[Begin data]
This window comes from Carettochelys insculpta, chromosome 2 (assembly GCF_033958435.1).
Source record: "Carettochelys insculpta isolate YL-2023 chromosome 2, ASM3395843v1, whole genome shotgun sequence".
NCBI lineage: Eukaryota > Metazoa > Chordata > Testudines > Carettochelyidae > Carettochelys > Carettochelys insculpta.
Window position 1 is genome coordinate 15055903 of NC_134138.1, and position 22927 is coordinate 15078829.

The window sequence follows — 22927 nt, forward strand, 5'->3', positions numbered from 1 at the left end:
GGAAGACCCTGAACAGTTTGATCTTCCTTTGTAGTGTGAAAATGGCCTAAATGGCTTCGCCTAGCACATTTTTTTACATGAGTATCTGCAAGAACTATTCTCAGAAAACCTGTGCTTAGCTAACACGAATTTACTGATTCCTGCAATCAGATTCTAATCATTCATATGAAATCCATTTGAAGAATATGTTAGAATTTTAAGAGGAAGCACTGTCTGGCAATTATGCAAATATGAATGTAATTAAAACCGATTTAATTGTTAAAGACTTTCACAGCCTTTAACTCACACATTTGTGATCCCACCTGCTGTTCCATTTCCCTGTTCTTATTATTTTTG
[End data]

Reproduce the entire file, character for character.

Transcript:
This window comes from Carettochelys insculpta, chromosome 2 (assembly GCF_033958435.1).
Source record: "Carettochelys insculpta isolate YL-2023 chromosome 2, ASM3395843v1, whole genome shotgun sequence".
NCBI lineage: Eukaryota > Metazoa > Chordata > Testudines > Carettochelyidae > Carettochelys > Carettochelys insculpta.
Window position 1 is genome coordinate 15055903 of NC_134138.1, and position 22927 is coordinate 15078829.

The window sequence follows — 22927 nt, forward strand, 5'->3', positions numbered from 1 at the left end:
GGAAGACCCTGAACAGTTTGATCTTCCTTTGTAGTGTGAAAATGGCCTAAATGGCTTCGCCTAGCACATTTTTTTACATGAGTATCTGCAAGAACTATTCTCAGAAAACCTGTGCTTAGCTAACACGAATTTACTGATTCCTGCAATCAGATTCTAATCATTCATATGAAATCCATTTGAAGAATATGTTAGAATTTTAAGAGGAAGCACTGTCTGGCAATTATGCAAATATGAATGTAATTAAAACCGATTTAATTGTTAAAGACTTTCACAGCCTTTAACTCACACATTTGTGATCCCACCTGCTGTTCCATTTCCCTGTTCTTATTATTTTTG